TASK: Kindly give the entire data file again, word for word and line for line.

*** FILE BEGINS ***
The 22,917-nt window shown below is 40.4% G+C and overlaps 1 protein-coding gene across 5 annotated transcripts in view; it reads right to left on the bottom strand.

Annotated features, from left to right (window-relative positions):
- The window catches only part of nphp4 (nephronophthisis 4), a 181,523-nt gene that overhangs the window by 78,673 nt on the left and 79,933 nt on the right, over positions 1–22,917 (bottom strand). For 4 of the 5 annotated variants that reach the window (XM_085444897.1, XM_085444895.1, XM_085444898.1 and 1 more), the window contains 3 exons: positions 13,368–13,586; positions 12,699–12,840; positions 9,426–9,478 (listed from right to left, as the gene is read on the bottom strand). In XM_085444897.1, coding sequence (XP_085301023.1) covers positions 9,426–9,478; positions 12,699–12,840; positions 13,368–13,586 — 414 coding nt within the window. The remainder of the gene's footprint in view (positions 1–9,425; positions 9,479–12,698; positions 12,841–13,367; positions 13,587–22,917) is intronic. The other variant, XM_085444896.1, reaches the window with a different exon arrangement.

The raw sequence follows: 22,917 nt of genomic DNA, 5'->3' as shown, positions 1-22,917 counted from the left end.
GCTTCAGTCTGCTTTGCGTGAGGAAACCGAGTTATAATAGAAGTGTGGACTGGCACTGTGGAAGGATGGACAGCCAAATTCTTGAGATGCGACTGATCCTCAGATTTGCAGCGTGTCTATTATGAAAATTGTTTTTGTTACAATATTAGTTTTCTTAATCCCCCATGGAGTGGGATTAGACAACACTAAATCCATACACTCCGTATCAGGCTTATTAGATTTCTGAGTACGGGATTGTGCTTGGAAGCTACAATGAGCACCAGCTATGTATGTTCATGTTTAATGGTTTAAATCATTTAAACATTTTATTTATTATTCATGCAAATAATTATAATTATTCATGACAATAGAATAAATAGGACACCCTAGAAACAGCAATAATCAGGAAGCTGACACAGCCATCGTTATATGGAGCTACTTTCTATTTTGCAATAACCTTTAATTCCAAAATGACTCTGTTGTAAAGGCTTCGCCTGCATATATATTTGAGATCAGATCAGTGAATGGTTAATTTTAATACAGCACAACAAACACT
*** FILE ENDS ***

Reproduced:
The 22,917-nt window shown below is 40.4% G+C and overlaps 1 protein-coding gene across 5 annotated transcripts in view; it reads right to left on the bottom strand.

Annotated features, from left to right (window-relative positions):
- The window catches only part of nphp4 (nephronophthisis 4), a 181,523-nt gene that overhangs the window by 78,673 nt on the left and 79,933 nt on the right, over positions 1–22,917 (bottom strand). For 4 of the 5 annotated variants that reach the window (XM_085444897.1, XM_085444895.1, XM_085444898.1 and 1 more), the window contains 3 exons: positions 13,368–13,586; positions 12,699–12,840; positions 9,426–9,478 (listed from right to left, as the gene is read on the bottom strand). In XM_085444897.1, coding sequence (XP_085301023.1) covers positions 9,426–9,478; positions 12,699–12,840; positions 13,368–13,586 — 414 coding nt within the window. The remainder of the gene's footprint in view (positions 1–9,425; positions 9,479–12,698; positions 12,841–13,367; positions 13,587–22,917) is intronic. The other variant, XM_085444896.1, reaches the window with a different exon arrangement.

The raw sequence follows: 22,917 nt of genomic DNA, 5'->3' as shown, positions 1-22,917 counted from the left end.
GCTTCAGTCTGCTTTGCGTGAGGAAACCGAGTTATAATAGAAGTGTGGACTGGCACTGTGGAAGGATGGACAGCCAAATTCTTGAGATGCGACTGATCCTCAGATTTGCAGCGTGTCTATTATGAAAATTGTTTTTGTTACAATATTAGTTTTCTTAATCCCCCATGGAGTGGGATTAGACAACACTAAATCCATACACTCCGTATCAGGCTTATTAGATTTCTGAGTACGGGATTGTGCTTGGAAGCTACAATGAGCACCAGCTATGTATGTTCATGTTTAATGGTTTAAATCATTTAAACATTTTATTTATTATTCATGCAAATAATTATAATTATTCATGACAATAGAATAAATAGGACACCCTAGAAACAGCAATAATCAGGAAGCTGACACAGCCATCGTTATATGGAGCTACTTTCTATTTTGCAATAACCTTTAATTCCAAAATGACTCTGTTGTAAAGGCTTCGCCTGCATATATATTTGAGATCAGATCAGTGAATGGTTAATTTTAATACAGCACAACAAACACT